Comfortably ensconced in our lavish Australian homes near to every possible convenience, it is at times difficult to contemplate why biodiversity is so important to our well being. It is not an exaggeration to state that our lives depend absolutely on other species.
Ehrlich tells IA:
Australia exports each year the equivalent of a one-square-meter pile that would stretch 8.2 times around the Earth at the equator. This translates into about 836 million tonnes of carbon dioxide equivalents released in one year: more than the entire annual production of greenhouse gas emissions from Germany.
Apart from the coal barons raking in the resulting profits, every Australian should be ashamed and disgusted with this wanton pollution.
Is the goal of Australia to destroy the world by exporting coal? Australia doing well with its goal of becoming a less well-developed country with the whole focus on exporting untreated natural resources as cheaply and as rapidly as possible until Australia can compete with Bangladesh or Libya.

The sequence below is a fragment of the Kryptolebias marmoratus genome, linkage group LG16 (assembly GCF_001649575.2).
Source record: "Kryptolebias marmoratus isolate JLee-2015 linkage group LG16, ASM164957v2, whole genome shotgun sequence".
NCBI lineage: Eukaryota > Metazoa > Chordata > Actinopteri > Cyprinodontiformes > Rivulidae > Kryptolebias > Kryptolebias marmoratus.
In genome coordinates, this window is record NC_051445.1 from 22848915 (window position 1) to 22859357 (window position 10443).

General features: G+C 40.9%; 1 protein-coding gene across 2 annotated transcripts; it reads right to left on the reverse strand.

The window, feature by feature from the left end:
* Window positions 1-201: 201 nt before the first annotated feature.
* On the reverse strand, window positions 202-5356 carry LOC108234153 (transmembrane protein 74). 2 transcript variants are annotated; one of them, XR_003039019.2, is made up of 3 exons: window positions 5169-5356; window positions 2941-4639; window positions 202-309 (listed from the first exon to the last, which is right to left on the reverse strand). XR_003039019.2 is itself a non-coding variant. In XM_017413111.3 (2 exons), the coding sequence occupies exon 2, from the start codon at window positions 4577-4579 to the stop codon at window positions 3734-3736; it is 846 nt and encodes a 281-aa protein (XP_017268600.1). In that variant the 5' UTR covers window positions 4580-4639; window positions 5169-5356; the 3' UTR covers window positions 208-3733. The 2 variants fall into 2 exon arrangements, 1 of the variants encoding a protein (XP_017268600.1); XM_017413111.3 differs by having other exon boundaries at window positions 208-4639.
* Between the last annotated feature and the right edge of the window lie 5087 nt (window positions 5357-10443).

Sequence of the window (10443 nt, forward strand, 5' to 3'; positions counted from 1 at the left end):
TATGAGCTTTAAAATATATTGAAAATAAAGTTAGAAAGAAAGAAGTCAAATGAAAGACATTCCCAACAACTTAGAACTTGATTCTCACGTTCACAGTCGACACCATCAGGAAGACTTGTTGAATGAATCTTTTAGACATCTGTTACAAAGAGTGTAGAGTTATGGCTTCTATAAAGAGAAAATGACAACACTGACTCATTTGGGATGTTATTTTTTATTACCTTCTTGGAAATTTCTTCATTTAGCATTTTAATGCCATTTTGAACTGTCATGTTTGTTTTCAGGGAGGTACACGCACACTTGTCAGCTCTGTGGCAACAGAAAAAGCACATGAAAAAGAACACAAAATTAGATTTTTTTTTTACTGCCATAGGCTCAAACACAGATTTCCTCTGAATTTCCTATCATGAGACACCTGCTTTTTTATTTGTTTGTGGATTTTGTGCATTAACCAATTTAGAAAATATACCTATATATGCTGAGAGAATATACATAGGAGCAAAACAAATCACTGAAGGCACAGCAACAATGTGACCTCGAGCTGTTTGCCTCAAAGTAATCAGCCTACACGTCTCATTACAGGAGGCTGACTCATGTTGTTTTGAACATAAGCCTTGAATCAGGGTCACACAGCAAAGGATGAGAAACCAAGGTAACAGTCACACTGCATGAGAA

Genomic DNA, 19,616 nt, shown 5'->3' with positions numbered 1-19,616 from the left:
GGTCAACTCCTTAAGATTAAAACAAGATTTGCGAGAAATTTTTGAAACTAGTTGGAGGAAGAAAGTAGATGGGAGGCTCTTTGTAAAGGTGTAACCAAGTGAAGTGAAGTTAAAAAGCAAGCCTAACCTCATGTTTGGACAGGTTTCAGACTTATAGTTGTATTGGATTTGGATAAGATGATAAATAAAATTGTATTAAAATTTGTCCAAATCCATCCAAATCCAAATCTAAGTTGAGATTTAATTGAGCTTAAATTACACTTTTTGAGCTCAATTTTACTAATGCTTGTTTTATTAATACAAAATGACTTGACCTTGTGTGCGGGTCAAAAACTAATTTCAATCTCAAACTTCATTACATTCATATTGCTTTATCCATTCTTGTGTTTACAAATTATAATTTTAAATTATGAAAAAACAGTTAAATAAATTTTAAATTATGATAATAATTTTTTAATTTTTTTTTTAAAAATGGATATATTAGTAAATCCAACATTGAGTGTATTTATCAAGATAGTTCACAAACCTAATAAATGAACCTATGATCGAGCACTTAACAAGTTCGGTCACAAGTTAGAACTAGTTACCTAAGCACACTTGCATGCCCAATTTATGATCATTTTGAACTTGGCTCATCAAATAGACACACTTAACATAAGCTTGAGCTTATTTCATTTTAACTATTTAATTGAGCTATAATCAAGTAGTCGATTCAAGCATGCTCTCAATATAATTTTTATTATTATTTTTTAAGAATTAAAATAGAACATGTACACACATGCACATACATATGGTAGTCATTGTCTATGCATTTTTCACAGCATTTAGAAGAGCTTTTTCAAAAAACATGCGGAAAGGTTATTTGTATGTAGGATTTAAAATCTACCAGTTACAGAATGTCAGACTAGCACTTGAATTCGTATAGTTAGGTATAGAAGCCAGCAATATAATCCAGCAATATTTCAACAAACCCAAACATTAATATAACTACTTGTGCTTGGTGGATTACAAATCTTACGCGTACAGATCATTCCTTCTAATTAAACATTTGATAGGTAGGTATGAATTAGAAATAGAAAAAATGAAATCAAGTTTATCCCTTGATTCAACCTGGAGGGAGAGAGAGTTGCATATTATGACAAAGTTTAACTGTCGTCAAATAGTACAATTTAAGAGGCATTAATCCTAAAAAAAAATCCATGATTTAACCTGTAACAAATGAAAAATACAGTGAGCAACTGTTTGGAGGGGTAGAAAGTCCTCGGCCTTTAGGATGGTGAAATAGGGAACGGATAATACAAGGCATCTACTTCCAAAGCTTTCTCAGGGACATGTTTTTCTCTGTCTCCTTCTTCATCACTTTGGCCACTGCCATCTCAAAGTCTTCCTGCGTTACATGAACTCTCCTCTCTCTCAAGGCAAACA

Declaratively, he states:
Keep mining and burning fossil fuels if you want to destroy civilisation.
Your standard of living is supported by over-exploitation of raw resources. That standard is going to drop rapidly.
If governments are dedicated to building the big Australia with a population of 50-100 million people, in the time available before civilisation ends, you will have Sydney everywhere.